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Posted 2.5.15

Ineffective processes to blame for ineffective boards

Simon PeckResearch conducted by Simon Peck, associate professor of Design & Innovation, and Bernard Bailey, PhD '12 and current adjunct professor at Weatherhead, analyzes board governance structures and their underlying processes for decision making. Their research suggests that all boards use one of two basic styles--either politically oriented decision-making or collaborative, process-oriented decision-making.

"Political boards hide information, Bailey found, and tend not to discuss the best options. They also divide board members, which reduces respect and trust, which in turn hurts decisions," writes Tony Chapelle, Senior Reporter for Agenda, where the article on board processes first appeared.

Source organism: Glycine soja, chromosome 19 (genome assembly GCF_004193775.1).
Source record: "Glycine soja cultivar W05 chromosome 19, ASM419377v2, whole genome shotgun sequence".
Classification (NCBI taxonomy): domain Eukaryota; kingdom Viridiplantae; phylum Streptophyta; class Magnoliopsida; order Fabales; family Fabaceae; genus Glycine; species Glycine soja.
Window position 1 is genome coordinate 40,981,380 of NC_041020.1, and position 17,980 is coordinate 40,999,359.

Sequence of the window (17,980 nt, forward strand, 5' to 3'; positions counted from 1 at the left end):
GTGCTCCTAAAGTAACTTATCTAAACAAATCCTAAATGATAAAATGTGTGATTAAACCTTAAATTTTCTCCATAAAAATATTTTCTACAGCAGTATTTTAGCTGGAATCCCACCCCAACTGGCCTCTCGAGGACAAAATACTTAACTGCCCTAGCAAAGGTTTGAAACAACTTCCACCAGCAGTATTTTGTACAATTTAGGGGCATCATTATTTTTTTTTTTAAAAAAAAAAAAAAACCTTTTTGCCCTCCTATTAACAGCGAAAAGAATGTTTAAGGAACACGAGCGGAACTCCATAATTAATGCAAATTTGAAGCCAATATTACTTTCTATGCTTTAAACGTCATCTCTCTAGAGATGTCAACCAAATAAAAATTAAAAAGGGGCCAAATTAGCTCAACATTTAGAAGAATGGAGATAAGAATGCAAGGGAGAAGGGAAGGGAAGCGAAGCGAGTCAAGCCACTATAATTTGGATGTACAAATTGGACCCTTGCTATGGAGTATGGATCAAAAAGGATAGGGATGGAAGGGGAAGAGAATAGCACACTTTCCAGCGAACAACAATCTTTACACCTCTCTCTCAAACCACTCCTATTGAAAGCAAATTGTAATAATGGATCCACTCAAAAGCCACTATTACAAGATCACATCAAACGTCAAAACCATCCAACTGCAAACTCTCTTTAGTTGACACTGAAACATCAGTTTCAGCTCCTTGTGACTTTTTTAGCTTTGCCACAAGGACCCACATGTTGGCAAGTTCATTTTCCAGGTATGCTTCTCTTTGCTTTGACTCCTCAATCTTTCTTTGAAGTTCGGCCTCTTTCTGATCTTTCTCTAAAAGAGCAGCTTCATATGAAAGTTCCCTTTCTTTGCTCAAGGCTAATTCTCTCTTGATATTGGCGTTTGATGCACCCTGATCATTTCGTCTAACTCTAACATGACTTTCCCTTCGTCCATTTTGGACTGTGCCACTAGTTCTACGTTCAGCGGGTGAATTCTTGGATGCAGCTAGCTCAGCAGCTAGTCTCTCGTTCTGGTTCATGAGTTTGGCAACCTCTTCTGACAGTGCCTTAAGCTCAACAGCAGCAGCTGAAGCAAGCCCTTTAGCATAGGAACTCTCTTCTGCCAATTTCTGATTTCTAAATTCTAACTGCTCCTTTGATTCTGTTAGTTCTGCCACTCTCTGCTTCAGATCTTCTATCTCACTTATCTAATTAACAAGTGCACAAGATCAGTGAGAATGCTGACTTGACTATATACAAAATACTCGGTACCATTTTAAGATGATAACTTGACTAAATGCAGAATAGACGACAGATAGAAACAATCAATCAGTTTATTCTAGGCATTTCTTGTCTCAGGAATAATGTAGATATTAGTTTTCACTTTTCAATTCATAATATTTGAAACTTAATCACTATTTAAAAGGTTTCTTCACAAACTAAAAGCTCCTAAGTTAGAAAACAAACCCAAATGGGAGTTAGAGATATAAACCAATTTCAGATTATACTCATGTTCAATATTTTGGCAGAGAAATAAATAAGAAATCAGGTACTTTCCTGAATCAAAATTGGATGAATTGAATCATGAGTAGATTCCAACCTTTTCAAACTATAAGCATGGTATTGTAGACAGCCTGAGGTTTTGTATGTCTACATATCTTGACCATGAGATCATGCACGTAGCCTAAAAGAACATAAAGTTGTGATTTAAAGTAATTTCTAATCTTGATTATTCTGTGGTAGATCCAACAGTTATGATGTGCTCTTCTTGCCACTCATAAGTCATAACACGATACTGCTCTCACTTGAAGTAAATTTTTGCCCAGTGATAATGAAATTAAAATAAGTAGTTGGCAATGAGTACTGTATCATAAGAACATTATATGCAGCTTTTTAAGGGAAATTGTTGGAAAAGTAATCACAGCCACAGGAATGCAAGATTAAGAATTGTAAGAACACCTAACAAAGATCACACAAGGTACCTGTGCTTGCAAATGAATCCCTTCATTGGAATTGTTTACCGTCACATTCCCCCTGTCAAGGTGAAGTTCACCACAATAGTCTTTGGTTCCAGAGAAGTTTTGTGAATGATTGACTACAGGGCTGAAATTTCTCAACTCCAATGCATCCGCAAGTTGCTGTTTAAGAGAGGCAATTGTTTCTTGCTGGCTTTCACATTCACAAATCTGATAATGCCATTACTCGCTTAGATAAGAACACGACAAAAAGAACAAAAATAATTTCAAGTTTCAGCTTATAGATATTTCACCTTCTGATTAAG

Peck and Bailey identify three factors that process-oriented boards tend to have in common:  

  1. Directors share a mental concept or model of how the board should be run
  2. Process-oriented boards have fairly balanced power relationships
  3. Chairman facilitates discussion, understanding and diversity of opinion effectively while also building a relationship with the CEO

Read the full article, "Ineffective Processes to Blame for Ineffective Boards," by Tony Chapelle, which details more of the results of Bailey and Peck's research, published February 2, 2015 in Agenda.


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